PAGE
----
February Wild Side Update

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Feb 2020 Wild Side Header




Stop Invasive Species in Your Tracks

Invasive species impact everyone. The good news is that we can all take steps to limit the spread of invasive plants and animals in our state. As you enjoy Outdoor Oklahoma throughout 2020, we offer three ways you can stop invasive species in your tracks.

  • Clean, Drain, Dry Keep Oklahoma’s waterways free of invasive plants and animals by pressure washing your boats, trailers and equipment with hot water; draining the bilge, live wells, and coolers; and letting boats dry out for at least five days if a pressure washer isn’t available. This cleanup regimen doesn’t have to end with watercraft! Cleaning shoes, waders, bike tires and even Fido between trips can help stop the spread of invasive plants and animals. 
  • Right Plant, Right Place Turning your property into a wildscape that attracts birds, butterflies, lizards and other Oklahoma wildlife starts with a close look at the plant community. Consider how your blooms and sprouts may impact our larger landscape, especially before adding new plants. Get regional lists of native Oklahoma plants that can be incorporated into your plans from our partners, Okies for Monarchs.  
  • Report Sightings Share encounters with aquatic nuisance species like Asian carp and zebra mussels with biologist Curtis Tackett at (405) 356-5060. Invasive plant sightings can be submitted to OKInvasives.

Spotted Skunk_USFWS


Species Spotlight:  Eastern Spotted Skunk

At least four species of skunk have been documented in Oklahoma, the striped skunk, hog-nosed skunk, western spotted skunk, and the secretive and occasional tree-climbing eastern spotted skunk. When compared to the more widespread and common striped skunk, the eastern spotted skunk is smaller in size; has several broken stripes on the sides and back; a spot on the forehead instead of a stripe; and is limited to rocky woodlands and grasslands.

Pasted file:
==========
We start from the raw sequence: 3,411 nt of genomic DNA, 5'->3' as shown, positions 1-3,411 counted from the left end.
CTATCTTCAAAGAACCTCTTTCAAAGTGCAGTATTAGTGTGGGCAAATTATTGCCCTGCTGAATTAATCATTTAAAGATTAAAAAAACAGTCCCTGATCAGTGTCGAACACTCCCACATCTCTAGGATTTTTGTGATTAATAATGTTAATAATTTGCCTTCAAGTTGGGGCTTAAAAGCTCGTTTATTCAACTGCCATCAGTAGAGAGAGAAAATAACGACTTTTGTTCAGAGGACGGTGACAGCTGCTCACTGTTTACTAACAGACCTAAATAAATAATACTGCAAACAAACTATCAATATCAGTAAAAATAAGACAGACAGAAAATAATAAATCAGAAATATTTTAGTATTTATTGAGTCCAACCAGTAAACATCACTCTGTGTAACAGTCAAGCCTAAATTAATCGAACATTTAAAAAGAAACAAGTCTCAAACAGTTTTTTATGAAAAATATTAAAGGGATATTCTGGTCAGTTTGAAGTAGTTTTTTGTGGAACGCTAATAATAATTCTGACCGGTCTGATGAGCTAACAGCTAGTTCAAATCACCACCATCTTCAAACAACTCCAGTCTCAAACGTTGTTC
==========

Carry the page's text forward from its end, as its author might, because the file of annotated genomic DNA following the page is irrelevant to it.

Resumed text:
Share your spotted skunk sightings with the Wildlife Department’s furbearer biologist, Jerrod Davis. Please include information about the location and habitat along with any available photos.  

Learn more in the Wildlife Department's Online Guide

Is Your Nest Box Ready?


Bluebirds Among Spring's Early Nesting Songbirds

Bluebirds, chickadees and wrens readily accept backyard nest boxes and will be moving in this month and next to kick off the 2020 nesting season. Whether you build your own nest box or purchase one from a retailer, check that the entryway is the preferred size for your potential renter (bluebirds love entries 1.5 inches wide); that the entryway is protected with a predator guard; and that the nest box has a swinging door or removable roof that allows for nest monitoring. You can track nest box success throughout the season and share the results with the Wildlife Department’s Nest Box Trails project.

  • The project's volunteers monitored 173 nest boxes last year and reported 550 fledgling bluebird chicks. Nests of six different species were logged. 

Get a Bluebird House Blueprint from the Noble Research Institute

Tax Refund Donation_Final 2020


Help Oklahoma's Wildlife on State Tax Return

Tax filing early birds can help the Wildlife Department learn more about our state’s fish and wildlife by donating a portion of their 2019 refund to the Wildlife Diversity Fund. This fund is dedicated to Oklahoma’s nongame species and can turn donations into surveys for our rare and declining species.

Show your support on Schedule 511-H of the Oklahoma Resident Income Tax Return 

Calendar of Events


Eagle Watches

Details for multiple watches at TravelOK.com

Cross Timbers Prescribed Fire Field Day 

March 5, 2020
Cross Timbers WMA, Burneyville

Red Slough Birding Convention

May 2 - 5, 2020

The Wild Side e-newsletter is a project of the Oklahoma Department of Wildlife Conservation's Wildlife Diversity Program. The Wildlife Diversity Program monitors, manages and promotes rare, declining, and endangered wildlife, as well as common wildlife not fished or hunted. It is funded in part by sales of Wildlife Department license plates, publication sales, and tax checkoff dollars.